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Bock: How Do You Fix the Transfer Portal in College Basketball?

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Photo Kelsie LeRose / WVSN

MORGANTOWN, W. Va. – Ah, the transfer portal, where anybody can enter and never return.

West Virginia has been hit hard once again in basketball with a trio of departures in Jalen Bridges, Isaiah Cottrell, and most recently Sean McNeil. Now, the Mountaineers are left with just one player from the 2020-21 team that appeared in the NCAA Tournament in Kedrian “Keddy” Johnson.

The transfer portal has become a problem in college basketball after the NCAA granted one free transfer waiver to all players. According to Verbal Commits, the transfer numbers have skyrocketed over the last 10 years.

YearNumber of Transfers
2012577
2013672
2014752
2015829
2016800
2017904
2018883
2019987
20201013
20211728
20221027+

This rule has created conflict where kids start looking to go elsewhere when inconvenience enters. Cottrell and Bridges left due to not being happy with minutes and playing out of position. For McNeil, he might have just wanted a fresh start for his final season of college basketball, who knows.

West Virginia is in this awkward position where they aren’t a blue blood school but they aren’t a mid-major either. So players can transfer down to a lower level when they don’t receive playing time or transfer up to a blue blood caliber program when they think the grass is greener. This isn’t just happening to Bob Huggins. Neal Brown over in the football program is dealing with the same issue. Guys like Oscar Tshiebwe, Tykee Smith, Dreshun Miller and now potentially Bridges are transferring from West Virginia to bigger programs.

Unfortunately, this isn’t a WVU problem, it’s a college athletics problem. The silver lining is that everybody entering the transfer portal can only do so once without having to sit out. If Bridges or Cottrell enter the portal again, they’ll have to sit a year out just like the old rules. The numbers should tend to decrease slightly as the years go on. Maybe the NCAA during this time can find a way to keep the athletes, coaches and fans happy.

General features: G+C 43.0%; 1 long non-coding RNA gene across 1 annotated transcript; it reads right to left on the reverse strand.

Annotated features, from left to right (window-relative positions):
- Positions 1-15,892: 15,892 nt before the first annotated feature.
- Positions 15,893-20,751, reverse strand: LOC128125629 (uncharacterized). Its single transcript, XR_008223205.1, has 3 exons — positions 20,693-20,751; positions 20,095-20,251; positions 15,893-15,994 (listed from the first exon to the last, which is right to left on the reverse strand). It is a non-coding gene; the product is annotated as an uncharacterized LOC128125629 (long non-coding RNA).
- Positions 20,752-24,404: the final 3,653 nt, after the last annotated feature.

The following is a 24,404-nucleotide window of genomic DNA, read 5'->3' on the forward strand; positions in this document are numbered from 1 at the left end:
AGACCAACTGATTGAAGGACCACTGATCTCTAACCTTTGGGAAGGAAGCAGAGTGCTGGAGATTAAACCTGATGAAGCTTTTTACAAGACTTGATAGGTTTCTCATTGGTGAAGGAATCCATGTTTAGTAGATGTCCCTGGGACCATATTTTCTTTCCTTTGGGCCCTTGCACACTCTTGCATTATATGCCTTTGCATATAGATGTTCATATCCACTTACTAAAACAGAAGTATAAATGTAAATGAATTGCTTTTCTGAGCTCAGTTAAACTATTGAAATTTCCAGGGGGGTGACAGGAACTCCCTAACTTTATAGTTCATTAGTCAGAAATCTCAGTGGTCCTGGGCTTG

This is how I would do it.

  • One free transfer only after freshman year
  • Need a waiver to transfer during the rest of college
  • Athletes get the free graduate transfer like usual

This is one way you can keep everyone happy. Athletes would still get the freedom to transfer without sitting out, but they would only be allowed to do it in between their freshman and sophomore seasons. Coaches would only have to recruit kids up until after their freshman year, not every year like it is now. If someone wants to leave in their sophomore, junior or senior seasons, they would need a waiver from the NCAA to do so without sitting out. Before the transfer portal became what it is now, the main conflict was that the NCAA was not consistent with their waiver handling. Some guys wouldn’t have to sit out while some guys did. It created too much controversy. That’s for the NCAA to figure out.

I think it’s fair to say that the majority of people are against how lenient the transfer rules are. It takes away some of the colligate loyalty that student athletes used to play for. It doesn’t seem anymore that guys play for their school, it’s a business now. Luckily for Huggins and his team, they still have that traditional college basketball player.

“I made a good decision. I know [I could’ve gone to another school] but I didn’t want to do that though,” Kedrian “Keddy” Johnson said. “I’m smooth where I’m at.”

There’s still hope for loyalty in college athletics. For Huggins, he feels for the fans as it’s rare now to fall into a connection with a player.

“I think it’s hard on fans,” Huggins said. “As kids, you take those pictures and you put them up on your wall and you hang them up on your door.”

The last four-year seniors to graduate from West Virginia were Chase Harler and Logan Routt in 2020. It’s 2022 and the longest tenured Mountaineer basketball player is Johnson. The transfer portal is a good base to keep players happy, but it needs to find some stability to keep the traditional feel of college sports.

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Ethan Bock is pursuing his bachelor’s degree in journalism at WVU. He currently is an intern with the Final Fourcast podcast. Ethan has covered WVU football and men’s basketball for the last year. He is from Cincinnati, Ohio.

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